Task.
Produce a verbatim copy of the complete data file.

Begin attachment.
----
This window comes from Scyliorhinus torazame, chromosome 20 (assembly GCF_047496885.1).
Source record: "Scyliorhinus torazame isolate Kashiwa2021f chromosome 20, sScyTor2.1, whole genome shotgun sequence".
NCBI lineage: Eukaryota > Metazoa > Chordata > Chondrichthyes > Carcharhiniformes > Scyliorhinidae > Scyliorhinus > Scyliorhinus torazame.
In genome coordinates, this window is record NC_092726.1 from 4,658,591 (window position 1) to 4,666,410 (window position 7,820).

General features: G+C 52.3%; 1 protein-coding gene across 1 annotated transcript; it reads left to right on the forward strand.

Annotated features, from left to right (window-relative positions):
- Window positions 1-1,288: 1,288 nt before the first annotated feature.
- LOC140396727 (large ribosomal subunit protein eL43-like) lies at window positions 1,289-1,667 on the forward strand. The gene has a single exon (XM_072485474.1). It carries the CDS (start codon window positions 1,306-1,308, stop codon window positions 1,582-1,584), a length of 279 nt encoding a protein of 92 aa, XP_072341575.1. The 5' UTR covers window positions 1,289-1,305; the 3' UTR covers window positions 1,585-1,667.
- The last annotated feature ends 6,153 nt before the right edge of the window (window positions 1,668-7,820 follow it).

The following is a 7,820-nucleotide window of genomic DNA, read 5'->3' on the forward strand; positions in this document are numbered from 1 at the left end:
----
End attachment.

This window comes from Scyliorhinus torazame, chromosome 20 (assembly GCF_047496885.1).
Source record: "Scyliorhinus torazame isolate Kashiwa2021f chromosome 20, sScyTor2.1, whole genome shotgun sequence".
NCBI lineage: Eukaryota > Metazoa > Chordata > Chondrichthyes > Carcharhiniformes > Scyliorhinidae > Scyliorhinus > Scyliorhinus torazame.
In genome coordinates, this window is record NC_092726.1 from 4,658,591 (window position 1) to 4,666,410 (window position 7,820).

General features: G+C 52.3%; 1 protein-coding gene across 1 annotated transcript; it reads left to right on the forward strand.

Annotated features, from left to right (window-relative positions):
- Window positions 1-1,288: 1,288 nt before the first annotated feature.
- LOC140396727 (large ribosomal subunit protein eL43-like) lies at window positions 1,289-1,667 on the forward strand. The gene has a single exon (XM_072485474.1). It carries the CDS (start codon window positions 1,306-1,308, stop codon window positions 1,582-1,584), a length of 279 nt encoding a protein of 92 aa, XP_072341575.1. The 5' UTR covers window positions 1,289-1,305; the 3' UTR covers window positions 1,585-1,667.
- The last annotated feature ends 6,153 nt before the right edge of the window (window positions 1,668-7,820 follow it).

The following is a 7,820-nucleotide window of genomic DNA, read 5'->3' on the forward strand; positions in this document are numbered from 1 at the left end: